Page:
Focusing on code

I’m tired of splitting my focus between 3 or 4 projects and never quite finishing any of them. Instead, I’m going to focus on one–coding Wordform–so I can put the first release of the code out on the street for the daring of you to trip over. I have some writing to do, and the store and Tinfoil to finish, and I want to spend time in the Ozarks in the next couple of weeks finishing my photos of mills — but I’ll feel better doing all of these things if this one item is checked off.

What this means is this weblog and my others may be going through some interesting times in the next few days as I start modifying some of the core infrastructure elements. Expect things to break; copy your comments before posting; ignore the purple paint, broken glass, and hole in the floor.


The Pope leaves

For those who are Catholic, I am sorry at the loss of the leader of your church today. There were many things I admired about Pope John Paul II: his dedication, hard work, and the common touch he had that made him so endearing. In the end, though I did not agree with many of his opinions and some of the actions he took (or did not take), I can respect him as a man who was fearless in the face of adversity, and had earned the love of many.

Connecting Weblogging

Scoble and balance and heartbreak

I wrote this almost 20 years ago and stand by it, 100%. Recovered from the Wayback Machine.

I was not going to write again about Matt and WordPress, because I didn’t see that there was any point: I wrote my two posts, I said my piece, people either agree, disagree, or say to themselves, “Matt who?”

That was before I saw the following in my aggregator this morning, from Scoble:

Shelley gives us the silent treatment for not being harder on Matt

Shelley Powers channels Jon Stewart and gives those of us who didn’t take Matt Mullenweg to the mat for his response a lot of heck with her “silent treatment.”

That’s the meme of the week: that bloggers aren’t tough enough on each other. Well, sorry, everytime I’m tough on some group or some person I get heck. “Be nicer” is what I’m told. I figured that linking to Matt is enough. I start my morning by assuming that my readers are smart and can make up their own minds as long as they have access to all the information.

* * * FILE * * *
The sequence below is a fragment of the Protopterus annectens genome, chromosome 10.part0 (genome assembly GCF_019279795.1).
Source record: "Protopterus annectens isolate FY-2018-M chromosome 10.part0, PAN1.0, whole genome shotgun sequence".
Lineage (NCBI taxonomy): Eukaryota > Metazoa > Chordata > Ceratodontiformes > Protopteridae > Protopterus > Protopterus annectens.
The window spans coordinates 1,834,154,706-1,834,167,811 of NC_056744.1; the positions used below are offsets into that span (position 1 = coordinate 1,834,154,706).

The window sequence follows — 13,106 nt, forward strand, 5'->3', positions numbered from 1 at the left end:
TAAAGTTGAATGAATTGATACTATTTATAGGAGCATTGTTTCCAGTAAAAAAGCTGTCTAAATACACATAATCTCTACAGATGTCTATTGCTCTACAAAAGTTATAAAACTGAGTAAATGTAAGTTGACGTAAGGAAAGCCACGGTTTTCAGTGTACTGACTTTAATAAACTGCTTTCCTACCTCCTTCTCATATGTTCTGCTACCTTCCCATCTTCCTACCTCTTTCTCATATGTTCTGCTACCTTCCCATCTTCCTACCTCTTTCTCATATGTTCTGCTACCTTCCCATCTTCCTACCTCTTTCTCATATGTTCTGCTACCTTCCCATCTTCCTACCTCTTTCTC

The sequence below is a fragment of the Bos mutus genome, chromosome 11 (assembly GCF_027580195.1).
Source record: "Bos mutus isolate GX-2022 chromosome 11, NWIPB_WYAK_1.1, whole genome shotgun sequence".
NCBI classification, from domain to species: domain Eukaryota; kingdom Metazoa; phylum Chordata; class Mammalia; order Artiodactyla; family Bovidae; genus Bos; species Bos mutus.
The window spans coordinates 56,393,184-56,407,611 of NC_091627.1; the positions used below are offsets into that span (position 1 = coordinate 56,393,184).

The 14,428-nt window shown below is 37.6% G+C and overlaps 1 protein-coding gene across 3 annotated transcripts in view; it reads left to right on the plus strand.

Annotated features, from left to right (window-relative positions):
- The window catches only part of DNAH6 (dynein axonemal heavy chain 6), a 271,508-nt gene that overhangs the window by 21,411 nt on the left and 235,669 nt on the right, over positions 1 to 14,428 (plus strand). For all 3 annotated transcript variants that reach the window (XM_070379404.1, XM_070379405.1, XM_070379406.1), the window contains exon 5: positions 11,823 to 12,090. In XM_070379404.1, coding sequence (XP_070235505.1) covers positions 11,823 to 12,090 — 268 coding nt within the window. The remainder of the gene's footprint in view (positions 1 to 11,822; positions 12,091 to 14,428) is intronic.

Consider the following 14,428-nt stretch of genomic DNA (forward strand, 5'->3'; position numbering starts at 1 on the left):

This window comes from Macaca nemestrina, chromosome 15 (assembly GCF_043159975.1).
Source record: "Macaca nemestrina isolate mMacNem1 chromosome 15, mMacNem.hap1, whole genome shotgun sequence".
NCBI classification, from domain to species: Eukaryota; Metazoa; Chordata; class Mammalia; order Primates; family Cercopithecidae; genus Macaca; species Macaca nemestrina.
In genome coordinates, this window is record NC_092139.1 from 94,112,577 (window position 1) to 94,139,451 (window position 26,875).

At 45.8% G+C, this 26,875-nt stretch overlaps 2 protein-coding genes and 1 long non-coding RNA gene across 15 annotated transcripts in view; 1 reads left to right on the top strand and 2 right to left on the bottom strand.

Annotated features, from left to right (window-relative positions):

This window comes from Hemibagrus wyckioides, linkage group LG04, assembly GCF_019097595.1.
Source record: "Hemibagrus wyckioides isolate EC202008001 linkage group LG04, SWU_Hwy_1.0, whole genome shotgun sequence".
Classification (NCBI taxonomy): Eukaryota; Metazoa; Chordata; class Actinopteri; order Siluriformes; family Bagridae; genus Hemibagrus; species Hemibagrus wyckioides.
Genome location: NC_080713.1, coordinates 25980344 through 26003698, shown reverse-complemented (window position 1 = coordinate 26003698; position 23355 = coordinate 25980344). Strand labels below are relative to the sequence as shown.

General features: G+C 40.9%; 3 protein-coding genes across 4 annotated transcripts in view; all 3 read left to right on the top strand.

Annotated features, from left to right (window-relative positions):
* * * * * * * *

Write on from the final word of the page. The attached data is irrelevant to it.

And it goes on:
I also looked at it and saw that Matt was being treated pretty harshly already, and didn’t see that responding with an even harsher comment would help anything out.

In his post, I wrote the following comment:

You completely misrepresented absolutely everything about that post and what I said.

You did so by such a margin that I have to assume that this was a deliberate attempt to smear me and weaken the message of what I was saying.

You didn’t link to the first message, where I said we should not treat Matt harshly, and then picked and tweaked what I said in the second until you found the message satisfactory to you — that Shelley is picking on that poor _boy_ Matt, and let’s put the bitch in her place.

And you most likely did so because I was critical of you in the past, and you never forget and you never forgive.

All you’ve done, is proved out everything I said in that post.

Every damn thing.

What I said in both posts is that people make mistakes, sometimes big ones, and we shouldn’t make them grovel or beg for forgiveness or go through hell as ‘punishment’ because the community feels ‘betrayed’. Why? Because it’s about damn time for the ‘community’ to grow the hell up and stop putting such faith and complete trust in each other.

Here’s a clue for the clueless: none of us can live up to all of your expectations. You’re going to be disappointed at one time or another in any one of us. There are no saints here, and the so-called heros pick their noses and step in dog shit, just like everyone else.